When patients can expect reversal of colostomy
A colostomy can, at times, be reversed once the bowels have healedSometimes a person must get a colostomy because of disease or injury. A colostomy is a procedure that creates an opening in the abdominal wall. The end of the large intestine, which is the colon, is brought through the opening to form a stoma. A stoma is an artificial opening that is made in an organ in the body and is done, when necessary, in the colon via the abdomen.
At times, a colostomy is temporary and is done to give the bowel a chance to rest if the individual has been experiencing chronic bowel problems. The colostomy gives the bowel a chance to mend, which can take weeks or months and sometimes even years. When the bowel is mended, the colostomy may be reversed.
A colostomy allows stool to pass which it is unable to do naturally due to a disease or an injury. The anus is no longer the exit from which stool leaves the body. The rectum and colon are either removed or disconnected. Whether permanent or reversible, patients who have colostomies are dependent upon special ostomy medical supplies for a period of time.
Some colostomies are done on the left side while others are done in the middle of the abdomen or on the right side. Some are large; some are small.
The stoma is the mucosa or lining of the intestine. It is pink or red and is moist, warm and issues small amounts of mucus. Some stomas stick out whereas other are flush with the skin. The stoma will shrink over the weeks following the surgery. The ultimate shape of the stoma is oval or round.
The stoma doesnít possess a shut-off muscle as the anus does, or a shut-off value, so the individual with a colostomy can not control bowl movements.
The longer the rectum has been unused the longer it takes it to get back into sync once the colostomy is reversed. The patient may have a problem, for a while, controlling bowel movements.
Many advances have been made in treating bowel cancer and as a result more patients are candidates for colostomy reversal. Many colostomy reversals are done by full open surgery because not all reversals can be accomplished by keyhole surgery. Keyhole surgery is laparoscopic surgery. The surgeon does the operation through a tiny incision or incisions using a telescope with a video camera that is put into the incision. The operating instruments are also put through the incisions. When this type of surgery is done, there is a faster recovery time, and itís far less invasive and less scarring occurs.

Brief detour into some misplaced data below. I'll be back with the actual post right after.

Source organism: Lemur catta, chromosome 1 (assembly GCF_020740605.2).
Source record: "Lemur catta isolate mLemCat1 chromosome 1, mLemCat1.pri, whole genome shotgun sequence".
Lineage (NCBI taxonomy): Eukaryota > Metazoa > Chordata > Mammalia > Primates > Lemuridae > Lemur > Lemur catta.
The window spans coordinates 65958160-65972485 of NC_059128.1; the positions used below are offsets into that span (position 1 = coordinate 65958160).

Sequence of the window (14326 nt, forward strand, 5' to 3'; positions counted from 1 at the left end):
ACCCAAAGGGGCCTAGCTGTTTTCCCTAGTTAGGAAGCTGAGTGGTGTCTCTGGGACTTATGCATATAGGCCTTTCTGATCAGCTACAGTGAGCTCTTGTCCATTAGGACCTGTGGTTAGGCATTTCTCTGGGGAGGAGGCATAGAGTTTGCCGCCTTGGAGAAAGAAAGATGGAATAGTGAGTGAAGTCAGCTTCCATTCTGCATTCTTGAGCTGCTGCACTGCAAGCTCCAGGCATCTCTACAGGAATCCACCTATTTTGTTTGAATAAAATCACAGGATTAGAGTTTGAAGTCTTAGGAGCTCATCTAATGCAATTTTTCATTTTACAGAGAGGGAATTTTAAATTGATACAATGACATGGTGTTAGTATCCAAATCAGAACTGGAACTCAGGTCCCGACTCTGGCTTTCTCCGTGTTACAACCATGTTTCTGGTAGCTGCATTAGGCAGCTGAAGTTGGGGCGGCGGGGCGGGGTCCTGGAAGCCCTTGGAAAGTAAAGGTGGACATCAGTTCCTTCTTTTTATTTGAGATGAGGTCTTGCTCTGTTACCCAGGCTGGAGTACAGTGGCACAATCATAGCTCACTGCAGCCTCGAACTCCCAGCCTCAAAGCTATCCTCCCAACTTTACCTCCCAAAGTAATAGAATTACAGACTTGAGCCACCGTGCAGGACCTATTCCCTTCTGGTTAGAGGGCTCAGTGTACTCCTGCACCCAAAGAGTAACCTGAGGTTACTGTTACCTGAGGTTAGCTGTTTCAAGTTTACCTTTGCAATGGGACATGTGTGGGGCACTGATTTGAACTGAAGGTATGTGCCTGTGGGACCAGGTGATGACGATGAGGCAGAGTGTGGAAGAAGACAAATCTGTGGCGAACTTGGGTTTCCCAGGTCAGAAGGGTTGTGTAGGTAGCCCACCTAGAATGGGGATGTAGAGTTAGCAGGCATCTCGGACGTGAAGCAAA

During the colostomy reversal, the surgeon will make an incision in your abdomen and reattach the ends of the colon that were cut during the initial surgery and put the colon back into the stomach.
After a colostomy reversal, the patient remains in the hospital for a while. The reversal is, however, far less traumatic than the original colostomy operation.
The purpose of the reversal is to re-establish the function of your rectum and intestines. Before you have the surgery, medicine is given to help flush out your bowels. The operation may be done under general anesthesia. Sometimes, after the reversal, patients may find that theyíre bleeding when having bowel movements, and that theyíre not urinating as much as they normally do. Post-surgery, your appetite may not be good. This is all normal. You have undergone major surgery and need time to recoup.
There are risks to this operation as there are in any operation. Sometimes the colon cannot be reconnected, which means the individualís colostomy becomes permanent. There is a risk of damage occurring to the bowels, bladder or uterus during surgery and infection is always a possibility. After the surgery, the patient isnít going to feel good. He may experience pain, fever, vomiting and nausea.
It is possible that the patientís intestines can become blocked or narrowed after surgery and a hernia, which can be painful, may crop up. A hernia is a hole in one of the muscles in the abdomen. When you have a hernia, the intestines come out through the hole and press against the personís skin. After any surgery, there is the risk of developing a blood clot.